Air travel and television and the internet and other technological advances have made many more opportunites to communicate with people who do not live in your own area, thus exposing one another to different cultures and languages.

Now let’s talk about me and why I am multilingual and multicultural and, consequently, very cool.

One of my grandmothers could only speak Swedish until she started school because her parents were immigrants and she was the oldest of six children.  She learned English because she had to do so, living in Nebraska, U.S.A.  So I took Swedish as my foreign language in college in order to please Gramma.  Unfortunately, there is not much call for me to speak Swedish in Colorado, nor am I fluent, but, it might make me a little cooler.  For where I live, Spanish would have been a better choice.

My father learned French when he was a young man serving in WWII because he was in France and Belgium from D-Day until the end of the war.  So I took French in junior high in order to please Dad.  Unfortunately, one half hour of class time twice a week in 7th and 8th grade did not make me fluent in French either.   However, I am a better person for having met Mademoiselle Conn, my teacher.

Mademoiselle Conn was young, with wild red hair.  Miss Peterson was old, with well-controlled white hair.  She was my Latin teacher in high school.  I took Latin because I had a premonition that I might go to law school, I suppose, or seminary.  I’m not sorry I had two years of Latin, but I wish Mademoiselle Conn had taught it rather than Miss Peterson.  Again, Spanish would have been more useful as I have had few opportunities to converse with Roman emperors.  But you never know………..  I might get a ticket on a time machine.

You can’t tell by looking at me, but prior to starting law school, I had a “trial year in seminary.”  There I learned a little Hebrew (very little) as part of an Old Testament course, and a little Greek (very little) in a course of a few weeks that was remedial in nature for those who had not taken Greek in college.  Oh, and I took a wonderful course called “Concentration in Cross Cultural Communication” which was mostly for seminarians preparing to be missionaries.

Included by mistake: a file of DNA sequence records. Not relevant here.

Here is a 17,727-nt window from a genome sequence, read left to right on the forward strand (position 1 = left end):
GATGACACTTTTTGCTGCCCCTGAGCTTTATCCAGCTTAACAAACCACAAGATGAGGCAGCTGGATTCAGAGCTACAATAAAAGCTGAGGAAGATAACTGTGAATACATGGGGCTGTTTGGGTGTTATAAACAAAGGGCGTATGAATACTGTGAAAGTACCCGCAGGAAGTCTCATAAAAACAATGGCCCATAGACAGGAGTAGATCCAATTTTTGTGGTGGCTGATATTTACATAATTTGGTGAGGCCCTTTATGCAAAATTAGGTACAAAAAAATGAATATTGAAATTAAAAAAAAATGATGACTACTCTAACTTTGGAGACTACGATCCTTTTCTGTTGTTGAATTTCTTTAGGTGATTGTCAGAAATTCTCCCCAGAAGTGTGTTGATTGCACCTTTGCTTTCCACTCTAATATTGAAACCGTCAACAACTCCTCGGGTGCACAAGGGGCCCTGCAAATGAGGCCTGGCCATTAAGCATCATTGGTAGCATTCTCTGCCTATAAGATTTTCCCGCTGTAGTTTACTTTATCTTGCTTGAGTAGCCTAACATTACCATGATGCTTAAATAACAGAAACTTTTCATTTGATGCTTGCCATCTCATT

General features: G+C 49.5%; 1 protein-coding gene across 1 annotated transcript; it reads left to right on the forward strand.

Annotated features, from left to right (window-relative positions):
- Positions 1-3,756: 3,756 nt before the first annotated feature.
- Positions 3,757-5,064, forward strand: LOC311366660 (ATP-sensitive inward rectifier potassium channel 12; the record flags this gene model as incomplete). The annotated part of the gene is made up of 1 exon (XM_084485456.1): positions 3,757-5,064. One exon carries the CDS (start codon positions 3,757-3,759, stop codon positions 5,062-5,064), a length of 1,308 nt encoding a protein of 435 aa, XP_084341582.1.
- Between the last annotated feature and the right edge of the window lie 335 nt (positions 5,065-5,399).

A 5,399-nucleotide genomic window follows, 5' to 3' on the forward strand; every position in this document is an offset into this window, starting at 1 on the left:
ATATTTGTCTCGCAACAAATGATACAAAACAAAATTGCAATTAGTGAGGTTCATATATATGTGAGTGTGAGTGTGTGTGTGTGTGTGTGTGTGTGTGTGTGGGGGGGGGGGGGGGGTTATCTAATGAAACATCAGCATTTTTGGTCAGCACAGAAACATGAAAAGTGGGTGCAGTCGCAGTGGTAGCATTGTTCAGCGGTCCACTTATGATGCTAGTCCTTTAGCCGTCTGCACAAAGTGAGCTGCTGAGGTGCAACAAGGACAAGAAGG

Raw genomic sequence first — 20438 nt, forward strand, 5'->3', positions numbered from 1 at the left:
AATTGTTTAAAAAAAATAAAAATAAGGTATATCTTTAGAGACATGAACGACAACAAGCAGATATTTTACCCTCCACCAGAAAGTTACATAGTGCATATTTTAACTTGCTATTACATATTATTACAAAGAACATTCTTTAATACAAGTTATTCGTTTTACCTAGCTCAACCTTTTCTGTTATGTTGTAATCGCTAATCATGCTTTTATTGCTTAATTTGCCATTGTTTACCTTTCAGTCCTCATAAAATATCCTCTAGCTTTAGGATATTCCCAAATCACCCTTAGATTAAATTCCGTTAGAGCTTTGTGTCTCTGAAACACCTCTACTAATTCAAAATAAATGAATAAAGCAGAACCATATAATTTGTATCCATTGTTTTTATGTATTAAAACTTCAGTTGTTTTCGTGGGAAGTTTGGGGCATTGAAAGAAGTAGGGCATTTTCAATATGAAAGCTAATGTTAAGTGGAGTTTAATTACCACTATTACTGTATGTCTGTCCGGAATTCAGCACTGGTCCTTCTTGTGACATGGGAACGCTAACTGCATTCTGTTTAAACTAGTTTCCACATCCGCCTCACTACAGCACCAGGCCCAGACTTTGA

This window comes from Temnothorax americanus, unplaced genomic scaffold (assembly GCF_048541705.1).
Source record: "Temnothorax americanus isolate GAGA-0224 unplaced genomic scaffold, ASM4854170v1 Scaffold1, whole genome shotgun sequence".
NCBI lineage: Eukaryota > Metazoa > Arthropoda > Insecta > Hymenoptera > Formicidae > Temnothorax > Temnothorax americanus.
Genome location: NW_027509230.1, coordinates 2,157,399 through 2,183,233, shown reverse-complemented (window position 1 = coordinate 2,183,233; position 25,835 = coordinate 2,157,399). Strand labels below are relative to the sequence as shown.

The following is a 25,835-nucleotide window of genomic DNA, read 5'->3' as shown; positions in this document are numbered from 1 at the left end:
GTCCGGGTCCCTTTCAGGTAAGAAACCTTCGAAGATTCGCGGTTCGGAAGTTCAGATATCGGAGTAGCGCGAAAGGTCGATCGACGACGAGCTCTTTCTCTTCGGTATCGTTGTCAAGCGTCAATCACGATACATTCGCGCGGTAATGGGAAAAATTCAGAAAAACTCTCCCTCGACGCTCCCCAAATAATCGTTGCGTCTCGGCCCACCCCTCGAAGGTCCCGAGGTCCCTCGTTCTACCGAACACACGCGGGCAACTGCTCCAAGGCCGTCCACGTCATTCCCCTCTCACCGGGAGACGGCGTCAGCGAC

The courses I mentioned above did little to prepare me for my greatest cross-cultural experience:  being married to Miss Sugar.

My wife was raised in Texas, which is, as its tourism ads used to admit, “a whole other country.”  Despite having lived in Colorado for nearly three decades, Sugar still spices up her speech with phrases such as “y’all,” and “fixin’ to,” which I kinda like.

Our marriage has also brought me into another cross-cultural experience, which is joining into an Italian family without being Italian.  It kinda makes me wish I was.

That, y’all readers, is how I became multilingual, multicultural, and, well, just plain cool.  Having a cool pickup and hot trophy wife don’t hurt none neither.

After the PowWow

Previously, I wrote about my introduction to Native American people, aka Indians.  Now I will tell you the rest of the story. 

As a dedicated young cowboy, interested in the American West, I enjoyed family trips  to places like Fort Robinson, where Crazy Horse was assassinated, and the Black Hills, sacred to the Sioux.  The Pine Ridge Reservation is in South Dakota on the border of Nebraska.  We visited Wounded Knee in the Pine Ridge. 

So, when I had to pick an 8th grade history project, I wrote about American Indians and learned a lot in the process.

Later, during my higher education, I signed up for a class called “Concentration in Cross Cultural Communication”  because it included a three week field trip as part of the requirement.  Some of my classmates went to Africa.  I arranged to go to the Pine Ridge Reservation.  In preparation, I read Dee Brown’s book, Bury My Heart At Wounded Knee.  Unfortunately, at the time I was to go there in the spring of 1975, the American Indian Movement folks like Russell Means had a standoff with FBI agents and took some hostages.  So, I was told that it was not a good time to visit.

Instead, I redirected my field trip to New Mexico, where I stayed at Ghost Ranch near Abiqui.  I was there three weeks.  I visited the seven northern Pueblos, including the Taos Pueblo.  I enjoyed the experience, meeting some nice folks and learning a lot.  As it turns out, many years later, I still enjoy northern New Mexico.  My trophy wife, Miss Sugar, and I frequently make trips to Santa Fe, Taos, Abiqui and Ojo Caliente. 

Miss Sugar has made friends with some artisans in that area and gets materials such as turquoise and silver to use in her own jewelry making business.  She likes the SouthWest stuff.  So do I.  Actually, our log house on the ranch is decorated with cowboy decor, including SouthWest items.  Plus, I use guns and antlers in much of my decorating.